The Crowned Heart Pendant: A Symbol of Love

In 1892, a young Katherine Salting was betrothed to be married to Brigadier-General George Baillie-Hamilton, known at that time as Lord Binning. An avid art collector and niece of Victorian art connoisseur George Salting, she had been trained from a young age to admire pieces of art and, at 21 years of age, had a keen eye for beauty.

To celebrate the occasion of their wedding, the tenants of Tyninghame, Samuelston and Lennell estates gifted her a smokey quartz, ruby and pearl Crowned Heart Pendant created by Hamilton & Inches which, at that time would have been situated on Princes Street. 

The pendant was presented in a beautiful velvet case with wording, “Presented to The Lady Binning on her Marriage by the tenants on the Tyninghame, Samuelston and Lennell Eastates. September 1892.”

(c) Sotheby’s Picture Library

(c) Sotheby’s Picture Library

(c) Sotheby’s Picture Library

This particular style of pendant was popular in the late 1800s, with the heart symbolising love and the crown, loyalty. Both its case and accompanying engraved plaque have remained in beautiful condition over the past 128 years.

The level of craftsmanship shown in this piece is exceptional. Our jewellers today, based in the workshop above our showroom on George Street, use the same techniques and tools, with some differences, today. Over the years, we have created a myriad of beautiful items that are designed to be treasured. It is so lovely to hear stories of just how much they were loved.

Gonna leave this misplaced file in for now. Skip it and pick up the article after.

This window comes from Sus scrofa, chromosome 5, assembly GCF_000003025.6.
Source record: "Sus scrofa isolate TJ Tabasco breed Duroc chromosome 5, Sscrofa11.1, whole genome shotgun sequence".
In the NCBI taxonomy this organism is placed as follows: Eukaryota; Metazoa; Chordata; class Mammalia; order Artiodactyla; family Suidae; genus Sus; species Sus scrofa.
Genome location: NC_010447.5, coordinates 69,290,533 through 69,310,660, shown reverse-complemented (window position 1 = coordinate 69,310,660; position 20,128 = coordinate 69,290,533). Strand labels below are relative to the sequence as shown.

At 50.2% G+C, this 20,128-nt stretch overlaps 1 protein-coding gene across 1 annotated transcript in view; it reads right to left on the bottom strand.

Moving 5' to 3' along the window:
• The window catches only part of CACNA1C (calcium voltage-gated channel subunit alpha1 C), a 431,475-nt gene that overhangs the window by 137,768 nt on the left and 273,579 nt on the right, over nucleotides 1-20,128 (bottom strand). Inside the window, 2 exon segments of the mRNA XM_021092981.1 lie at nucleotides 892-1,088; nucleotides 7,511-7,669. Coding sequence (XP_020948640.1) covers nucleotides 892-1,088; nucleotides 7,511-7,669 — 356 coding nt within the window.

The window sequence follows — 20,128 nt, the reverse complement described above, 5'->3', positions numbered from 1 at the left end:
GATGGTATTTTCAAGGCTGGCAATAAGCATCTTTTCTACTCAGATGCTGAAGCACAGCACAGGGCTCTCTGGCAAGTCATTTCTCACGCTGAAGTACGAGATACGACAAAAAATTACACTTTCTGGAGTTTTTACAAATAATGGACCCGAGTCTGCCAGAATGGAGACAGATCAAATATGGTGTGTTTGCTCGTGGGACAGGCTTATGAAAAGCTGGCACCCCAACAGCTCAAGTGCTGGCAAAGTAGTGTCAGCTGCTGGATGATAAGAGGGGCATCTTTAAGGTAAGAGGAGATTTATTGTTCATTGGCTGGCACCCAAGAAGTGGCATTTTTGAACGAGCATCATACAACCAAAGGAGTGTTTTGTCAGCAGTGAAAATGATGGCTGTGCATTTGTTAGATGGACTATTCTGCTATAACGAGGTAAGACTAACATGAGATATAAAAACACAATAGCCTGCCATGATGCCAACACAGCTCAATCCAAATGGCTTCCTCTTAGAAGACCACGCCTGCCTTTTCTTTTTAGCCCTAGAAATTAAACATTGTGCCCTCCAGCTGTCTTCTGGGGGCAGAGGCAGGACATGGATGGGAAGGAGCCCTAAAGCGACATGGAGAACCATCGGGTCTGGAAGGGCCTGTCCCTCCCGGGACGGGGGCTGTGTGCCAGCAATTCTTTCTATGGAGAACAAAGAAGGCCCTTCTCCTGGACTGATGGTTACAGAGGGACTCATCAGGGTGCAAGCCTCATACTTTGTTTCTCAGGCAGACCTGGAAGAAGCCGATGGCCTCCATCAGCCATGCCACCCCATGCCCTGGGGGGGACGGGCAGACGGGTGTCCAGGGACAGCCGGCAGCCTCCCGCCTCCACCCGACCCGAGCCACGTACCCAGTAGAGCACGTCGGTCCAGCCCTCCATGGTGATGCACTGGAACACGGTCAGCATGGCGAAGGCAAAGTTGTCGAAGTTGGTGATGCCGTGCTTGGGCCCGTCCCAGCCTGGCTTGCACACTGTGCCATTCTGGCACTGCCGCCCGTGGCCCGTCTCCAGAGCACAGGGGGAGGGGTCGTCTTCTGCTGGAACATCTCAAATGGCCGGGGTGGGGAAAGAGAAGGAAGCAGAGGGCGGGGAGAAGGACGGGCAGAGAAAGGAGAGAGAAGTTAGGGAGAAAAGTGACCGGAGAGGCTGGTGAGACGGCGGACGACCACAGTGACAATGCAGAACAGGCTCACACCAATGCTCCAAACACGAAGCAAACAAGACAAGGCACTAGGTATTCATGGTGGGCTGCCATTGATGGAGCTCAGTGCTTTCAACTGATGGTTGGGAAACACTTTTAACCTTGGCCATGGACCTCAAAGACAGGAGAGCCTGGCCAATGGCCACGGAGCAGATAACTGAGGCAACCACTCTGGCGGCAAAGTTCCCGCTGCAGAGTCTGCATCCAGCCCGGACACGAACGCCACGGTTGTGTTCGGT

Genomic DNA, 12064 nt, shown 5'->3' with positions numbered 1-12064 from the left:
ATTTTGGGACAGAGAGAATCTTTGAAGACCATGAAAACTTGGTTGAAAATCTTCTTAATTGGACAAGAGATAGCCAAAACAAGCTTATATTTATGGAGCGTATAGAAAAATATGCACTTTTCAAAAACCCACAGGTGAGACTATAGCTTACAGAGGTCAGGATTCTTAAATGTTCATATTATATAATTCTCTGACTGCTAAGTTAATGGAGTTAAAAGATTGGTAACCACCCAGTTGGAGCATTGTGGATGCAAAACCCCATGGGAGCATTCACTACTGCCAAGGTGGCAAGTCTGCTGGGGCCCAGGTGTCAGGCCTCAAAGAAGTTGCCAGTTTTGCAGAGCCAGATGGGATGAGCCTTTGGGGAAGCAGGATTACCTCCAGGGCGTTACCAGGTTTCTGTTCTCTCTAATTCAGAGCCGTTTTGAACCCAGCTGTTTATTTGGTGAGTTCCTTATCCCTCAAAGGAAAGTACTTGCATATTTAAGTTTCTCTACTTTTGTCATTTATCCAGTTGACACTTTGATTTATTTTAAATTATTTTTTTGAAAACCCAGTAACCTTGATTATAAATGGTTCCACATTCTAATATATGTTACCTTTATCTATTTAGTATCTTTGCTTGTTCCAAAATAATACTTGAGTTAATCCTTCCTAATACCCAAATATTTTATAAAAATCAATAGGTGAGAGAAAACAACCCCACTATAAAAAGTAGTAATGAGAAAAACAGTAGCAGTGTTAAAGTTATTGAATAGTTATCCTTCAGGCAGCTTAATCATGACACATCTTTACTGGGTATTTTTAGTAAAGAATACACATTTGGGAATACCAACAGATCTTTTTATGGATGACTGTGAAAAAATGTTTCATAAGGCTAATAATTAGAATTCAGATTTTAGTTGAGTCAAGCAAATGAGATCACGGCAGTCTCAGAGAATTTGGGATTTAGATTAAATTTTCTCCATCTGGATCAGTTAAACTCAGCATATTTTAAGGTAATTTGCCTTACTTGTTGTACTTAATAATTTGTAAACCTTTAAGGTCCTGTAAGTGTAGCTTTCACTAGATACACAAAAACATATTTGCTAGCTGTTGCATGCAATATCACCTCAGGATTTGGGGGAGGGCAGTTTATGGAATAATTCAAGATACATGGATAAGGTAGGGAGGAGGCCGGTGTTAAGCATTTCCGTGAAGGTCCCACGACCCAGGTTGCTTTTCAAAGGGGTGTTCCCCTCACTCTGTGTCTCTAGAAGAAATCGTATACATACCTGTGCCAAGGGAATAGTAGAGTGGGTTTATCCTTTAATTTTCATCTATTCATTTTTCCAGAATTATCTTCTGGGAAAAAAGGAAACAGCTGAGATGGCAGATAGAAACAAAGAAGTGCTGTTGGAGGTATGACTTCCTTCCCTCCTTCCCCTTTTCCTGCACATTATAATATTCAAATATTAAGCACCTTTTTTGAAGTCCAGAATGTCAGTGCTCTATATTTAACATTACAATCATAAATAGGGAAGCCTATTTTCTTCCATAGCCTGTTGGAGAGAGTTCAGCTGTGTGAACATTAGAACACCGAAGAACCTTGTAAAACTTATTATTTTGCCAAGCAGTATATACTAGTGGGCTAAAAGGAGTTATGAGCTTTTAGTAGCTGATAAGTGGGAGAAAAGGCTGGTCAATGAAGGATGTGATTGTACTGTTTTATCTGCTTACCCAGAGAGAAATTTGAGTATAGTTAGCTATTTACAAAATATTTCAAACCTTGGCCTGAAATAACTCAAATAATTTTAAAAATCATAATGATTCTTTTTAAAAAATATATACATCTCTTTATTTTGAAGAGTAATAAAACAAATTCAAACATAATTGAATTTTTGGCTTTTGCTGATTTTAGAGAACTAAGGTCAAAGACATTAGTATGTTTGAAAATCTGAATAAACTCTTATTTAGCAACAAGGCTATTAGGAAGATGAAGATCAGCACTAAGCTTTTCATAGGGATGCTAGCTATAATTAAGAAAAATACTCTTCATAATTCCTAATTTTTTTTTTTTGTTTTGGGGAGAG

In later life, and upon the death of her husband George, Katherine went on to fill her home, Fenton House, with a vast array of oriental china, fine works of art, furniture, tapestries and more. In her will, she bequeathed the property and many of its contents to the National Trust in 1952.

However, the most precious of items were passed on down the family line. The intricate detailing of the pearl crown coupled with the flawless smokey quartz heart is breath taking and, to Katherine, would have been a gift worth treasuring. Indeed, it became the property of her daughter-in-law, the glamorous Sarah Baillie-Hamilton, Countess of Haddington, who kept the precious item in her jewellery case until her death in 1995. A fellow lover of the arts, Sarah was one of the founders of the Edinburgh International Festival, which we are sure Katherine would have loved to have been a part of.

This beautiful pendant went to auction at Sotheby’s on the 7th of April for the price of £5000.00.